What is CRM Software?
CRM software unites all customer and prospect data in a single tool, bringing added visibility into customer interactions. A CRM is the center of any successful sales organization, the database in which all data, interactions, and notes are stored. Organizations use CRM systems to ensure that contact and interaction data can be easily located, sorted and amended as necessary throughout the customer lifecycle. Contacts can be stored hierarchically under a single company or organization, giving sales teams a holistic view of interactions with all relevant employees of a prospect or customer.
What Does CRM Stand For?
CRM stands for customer relationship management, which refers to how a business manages its relationships with clients or prospects. This is the original and most accepted meaning for the acronym, however, some have also used CRM to mean customer retention management- which can refer to software or business practice.
What Types of CRM Software Exist?
Industry-specific CRM software:
CRMs can be catered to a variety of different industries. For example, there are CRMs catered for public relations or PR CRM software, financial services CRM software, mortgage CRM software, etc. In this sense, if a buyer is looking for a CRM that is catered to their particular industry, then it is possible to find a CRM that can address their individual needs.
All-in-one CRM solutions:
The majority of CRM solutions fall into an industry-agnostic offering that is simply meant to help businesses manage their client relationships, client contact information, and client interactions, however, all-in-one CRM solutions emerged in the market due in part to an increase in demand for CRM applications among smaller businesses. These all-in-one solutions offer a series of integrated customer-related features attractive to small and mid-market companies.
CRM software provides exclusively sales-related features, such as contact, account, and pipeline management. These features are typically robust enough for use by large sales teams, with advanced reporting capabilities and user dashboards. These products are commonly marketed to and used by mid-market and enterprise sales organizations.
All-in-one CRM products offer a collection of integrated functions that vary in complexity but are designed to help small businesses manage customer interactions across their websites. These include traditional CRM features, such as lead management or simple email marketing, in addition to other features such as website management and digital commerce tools.
CRM software products are delivered as either a standalone platform or as a series of sales-centric modules. These modules encompass sales force automation functions and integrate them to form a unified solution. Other functions, such as marketing automation and customer support, are often implemented separately from the standalone CRM system.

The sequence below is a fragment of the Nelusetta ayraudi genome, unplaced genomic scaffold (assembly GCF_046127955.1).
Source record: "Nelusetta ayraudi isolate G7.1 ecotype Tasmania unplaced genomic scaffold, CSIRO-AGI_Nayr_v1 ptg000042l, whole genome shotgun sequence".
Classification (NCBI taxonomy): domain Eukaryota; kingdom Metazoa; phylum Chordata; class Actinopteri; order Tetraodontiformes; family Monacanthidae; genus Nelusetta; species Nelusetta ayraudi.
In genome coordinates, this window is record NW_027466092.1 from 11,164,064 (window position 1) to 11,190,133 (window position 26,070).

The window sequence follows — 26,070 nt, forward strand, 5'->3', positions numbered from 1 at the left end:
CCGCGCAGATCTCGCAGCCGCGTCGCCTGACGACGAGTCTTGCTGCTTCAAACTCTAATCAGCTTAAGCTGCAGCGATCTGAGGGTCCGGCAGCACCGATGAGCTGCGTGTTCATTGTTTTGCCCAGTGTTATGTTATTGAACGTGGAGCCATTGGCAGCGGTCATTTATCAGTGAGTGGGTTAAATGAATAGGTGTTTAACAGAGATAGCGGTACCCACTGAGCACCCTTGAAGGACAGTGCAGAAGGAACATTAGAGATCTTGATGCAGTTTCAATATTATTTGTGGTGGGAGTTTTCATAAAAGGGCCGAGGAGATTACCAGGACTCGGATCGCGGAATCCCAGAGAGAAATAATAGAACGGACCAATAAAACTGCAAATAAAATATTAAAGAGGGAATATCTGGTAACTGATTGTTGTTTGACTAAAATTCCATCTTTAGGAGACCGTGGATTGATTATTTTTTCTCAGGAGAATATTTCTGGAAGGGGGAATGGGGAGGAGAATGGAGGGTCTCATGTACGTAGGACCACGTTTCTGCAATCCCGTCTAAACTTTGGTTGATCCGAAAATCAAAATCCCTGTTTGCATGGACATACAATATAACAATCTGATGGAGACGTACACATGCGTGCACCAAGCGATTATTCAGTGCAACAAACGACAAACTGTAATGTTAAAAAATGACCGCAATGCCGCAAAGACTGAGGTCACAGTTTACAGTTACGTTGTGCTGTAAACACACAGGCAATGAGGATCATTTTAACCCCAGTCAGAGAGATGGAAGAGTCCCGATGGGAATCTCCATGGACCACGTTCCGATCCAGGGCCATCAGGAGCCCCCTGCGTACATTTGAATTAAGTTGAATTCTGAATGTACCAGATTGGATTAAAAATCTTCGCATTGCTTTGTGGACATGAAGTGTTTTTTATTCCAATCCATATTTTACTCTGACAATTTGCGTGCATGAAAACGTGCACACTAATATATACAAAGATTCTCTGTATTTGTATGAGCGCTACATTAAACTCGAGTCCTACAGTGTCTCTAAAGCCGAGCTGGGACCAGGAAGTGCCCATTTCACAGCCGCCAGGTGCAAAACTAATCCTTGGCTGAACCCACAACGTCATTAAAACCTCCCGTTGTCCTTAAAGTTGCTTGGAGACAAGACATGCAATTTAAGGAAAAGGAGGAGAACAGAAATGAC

All-in-one CRM products are packaged and sold as an integrated system with built-in tools designed to address a wide range of business issues. These products typically are implemented in place of traditional CRM products, and can also supplant the need for disparate systems such as ERP, HCM, and accounting software.
What are the Common Features of CRM Software?
The following are some core features within CRM software that can help users in a few ways:
Account and contact management: One of the core features of a CRM is extensive account and contact management. Contact management features allow users to sort contacts by the accounts they are associated with. This allows users to have key contact information such as phone numbers and email addresses of various roles at any given company. This way if someone wants to contact a product marketing manager or even the CRO at a company they can quickly reference the contacts associated with the account.
Opportunity management: Another core feature of CRM software is opportunity management. This allows users to track a sales opportunity through its various stages, forecast the likelihood of closing an opportunity, take notes on customer pain points and needs, and track opportunity quotes. As an opportunity moves through the various stages, users can assign a percentage chance to the deal closing as well as a mark if an account renewal is at risk of being lost. This will highlight a call to action for salespeople and will alert them that they might need to address any customer concerns to increase the likelihood that they will sign a deal. Additionally, within the opportunity section, salespeople can assign quotes for the deal based on how the deal is progressing. This helps salespeople give an accurate quote to a potential customer and forecast revenue for the fiscal year.
Lastly, users must take diligent notes on customer needs as the deal progresses. For example, if a call was conducted and the potential customer indicated their pain points and what’s most important to them, users can record that within the opportunity page on the CRM. This allows salespeople to come back with their needs addressed and increases the likelihood of closing a deal.
Lead management: Lead management features are another core feature of a CRM that can help drive more revenue for businesses. When a lead filters into the company, whether that be from an event, an online form, or tracking online visitors, the CRM can automatically store a lead’s contact information as well as provide additional features to help pursue the lead. For example, CRMs generally provide lead scoring features that automatically determine the best leads to chase based on various factors including how that lead has already interacted with the business website. If a lead has visited certain pages or downloaded certain resources, it may be a good indicator of what product or solution they are looking for.
Additionally, CRMs can filter in important demographics and make it easy to visualize lead information such as job titles, company size, company revenue, and more. This further makes it easier to filter out leads that businesses shouldn’t waste time pursuing.
Sales analytics dashboards: CRM software helps to display a variety of analytics for sales departments. These sales analytics display historical sales data that can help showcase which sales activities have led to winning deals. This can include customer segmentation, profitability analysis, team performance, and more.
What are the Benefits of CRM Software?